by Loraine Boettner
The answer that we are to give to the question, “What is Christianity?” depends quite largely on the view we take of Scripture. If we believe that the Bible is the very word of God and infallible, we will develop one conception of Christianity. If we believe that it is only a collection of human writings, perhaps considerably above the average in its spiritual and moral teachings but nevertheless containing many errors, we will develop a radically different conception of Christianity, if, indeed, what we then have can legitimately be called Christianity. Hence we can hardly over-estimate the importance of a correct doctrine concerning the inspiration of the Scriptures.
In all matters of controversy between Christians the Scriptures are accepted as the highest court of appeal. Historically they have been the common authority of Christendom. We believe that they contain one harmonious and sufficiently complete system of doctrine; that all of their parts are consistent with each other; and that it is our duty to trace out this consistency by a careful investigation of the meaning of particular passages. We have committed ourselves to this Book without reserve, and have based our creeds upon it. We have not made our appeal to an infallible Church, nor to a scholastic hierarchy, but to a trustworthy Bible, and have maintained that it is the word of God, that by His providential care it has been kept pure in all ages, and that it is the only inspired, infallible rule of faith and practice.
That the question of inspiration is of vital importance for the Christian Church is easily seen. If she has a definite and authoritative body of Scripture to which she can go, it is a comparatively easy task to formulate her doctrines. All she has to do is to search out the teachings of Scripture and embody them in her creed. But if the Scriptures are not authoritative, if they are to be corrected and edited and some parts are to be openly rejected, the Church has a much more difficult task, and there can be no end of conflicting opinions concerning either the purpose of the Church or the system of doctrine which she is to set forth. It is small wonder that determined controversy rages around this question today when Christianity is in a life and death struggle with unbelief.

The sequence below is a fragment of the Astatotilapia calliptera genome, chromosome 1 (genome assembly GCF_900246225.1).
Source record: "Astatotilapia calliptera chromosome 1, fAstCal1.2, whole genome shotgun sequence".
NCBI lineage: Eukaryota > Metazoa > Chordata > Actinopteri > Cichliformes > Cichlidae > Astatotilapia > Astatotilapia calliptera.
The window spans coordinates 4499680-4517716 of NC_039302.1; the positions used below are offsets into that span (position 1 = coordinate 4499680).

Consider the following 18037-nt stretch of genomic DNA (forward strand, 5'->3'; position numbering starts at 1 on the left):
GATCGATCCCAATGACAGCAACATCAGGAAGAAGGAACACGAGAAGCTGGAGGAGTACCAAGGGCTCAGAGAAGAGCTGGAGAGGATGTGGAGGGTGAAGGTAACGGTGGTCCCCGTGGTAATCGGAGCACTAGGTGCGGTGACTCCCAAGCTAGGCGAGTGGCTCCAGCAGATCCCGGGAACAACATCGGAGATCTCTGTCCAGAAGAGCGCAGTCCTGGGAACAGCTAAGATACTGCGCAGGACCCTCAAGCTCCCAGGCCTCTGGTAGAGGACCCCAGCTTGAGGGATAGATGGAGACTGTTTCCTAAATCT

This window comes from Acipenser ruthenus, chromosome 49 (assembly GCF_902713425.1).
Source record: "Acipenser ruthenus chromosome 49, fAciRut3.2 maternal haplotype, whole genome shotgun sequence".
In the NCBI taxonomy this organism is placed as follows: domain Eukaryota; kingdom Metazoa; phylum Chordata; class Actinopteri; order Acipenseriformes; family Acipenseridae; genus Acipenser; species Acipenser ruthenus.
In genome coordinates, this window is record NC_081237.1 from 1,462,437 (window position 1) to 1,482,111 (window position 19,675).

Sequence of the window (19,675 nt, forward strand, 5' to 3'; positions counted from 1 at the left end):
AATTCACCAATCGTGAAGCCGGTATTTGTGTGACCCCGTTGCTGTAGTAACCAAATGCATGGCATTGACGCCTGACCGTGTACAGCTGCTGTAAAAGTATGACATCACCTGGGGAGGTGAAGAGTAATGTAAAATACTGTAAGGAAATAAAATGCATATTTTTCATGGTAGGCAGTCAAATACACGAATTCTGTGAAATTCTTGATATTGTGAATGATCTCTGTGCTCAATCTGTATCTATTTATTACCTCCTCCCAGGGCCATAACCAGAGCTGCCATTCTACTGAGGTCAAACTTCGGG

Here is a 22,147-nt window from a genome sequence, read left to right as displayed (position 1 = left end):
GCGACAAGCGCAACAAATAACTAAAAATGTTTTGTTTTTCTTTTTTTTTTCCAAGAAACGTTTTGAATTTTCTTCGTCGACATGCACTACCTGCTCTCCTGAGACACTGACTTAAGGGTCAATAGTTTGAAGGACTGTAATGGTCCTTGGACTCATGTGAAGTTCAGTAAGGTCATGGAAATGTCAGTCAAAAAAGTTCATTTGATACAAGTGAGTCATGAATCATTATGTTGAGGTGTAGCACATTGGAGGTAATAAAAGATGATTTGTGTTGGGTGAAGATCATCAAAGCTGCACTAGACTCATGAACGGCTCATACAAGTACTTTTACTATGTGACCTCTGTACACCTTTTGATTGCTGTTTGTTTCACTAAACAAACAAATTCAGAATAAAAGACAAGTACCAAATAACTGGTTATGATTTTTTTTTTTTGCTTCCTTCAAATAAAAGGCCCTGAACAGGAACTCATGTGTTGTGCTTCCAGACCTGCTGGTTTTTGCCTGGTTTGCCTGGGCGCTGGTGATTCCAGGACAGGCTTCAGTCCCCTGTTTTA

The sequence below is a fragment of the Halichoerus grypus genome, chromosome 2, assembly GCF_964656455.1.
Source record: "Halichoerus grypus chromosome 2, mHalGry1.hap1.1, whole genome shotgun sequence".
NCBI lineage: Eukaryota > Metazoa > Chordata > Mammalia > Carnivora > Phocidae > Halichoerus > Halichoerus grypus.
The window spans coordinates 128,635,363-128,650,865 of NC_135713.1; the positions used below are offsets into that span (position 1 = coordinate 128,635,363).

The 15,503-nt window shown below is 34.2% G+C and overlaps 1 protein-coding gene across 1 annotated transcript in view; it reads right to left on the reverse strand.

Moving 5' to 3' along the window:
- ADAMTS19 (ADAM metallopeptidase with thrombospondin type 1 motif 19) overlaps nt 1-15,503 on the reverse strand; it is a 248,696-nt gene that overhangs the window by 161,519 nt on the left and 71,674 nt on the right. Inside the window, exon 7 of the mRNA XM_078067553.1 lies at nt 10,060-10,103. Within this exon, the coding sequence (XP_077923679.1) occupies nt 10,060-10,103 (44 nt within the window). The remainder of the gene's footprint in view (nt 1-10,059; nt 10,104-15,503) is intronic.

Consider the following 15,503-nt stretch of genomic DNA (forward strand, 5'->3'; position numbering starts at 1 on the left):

It should be noted that the Church has not held all of her other doctrines with such tenacity, nor taught them with such clearness, as she has this doctrine of inspiration. For instance, there has been considerable difference of opinion between denominations as to what the Bible teaches concerning baptism, the Lord’s Supper, predestination, inability of the sinner to do good works, election, atonement. grace, perseverance, etc.; but in the Scriptures we find this doctrine taught with such consistency and clearness that all branches of the Church, Protestant and Roman Catholic alike, have agreed with instinctive judgment that the Bible is trustworthy and that its pronouncements are final.
But while this has been the historic doctrine of Christendom, and while today it remains embedded in the official creeds of the churches, it is apparent . . .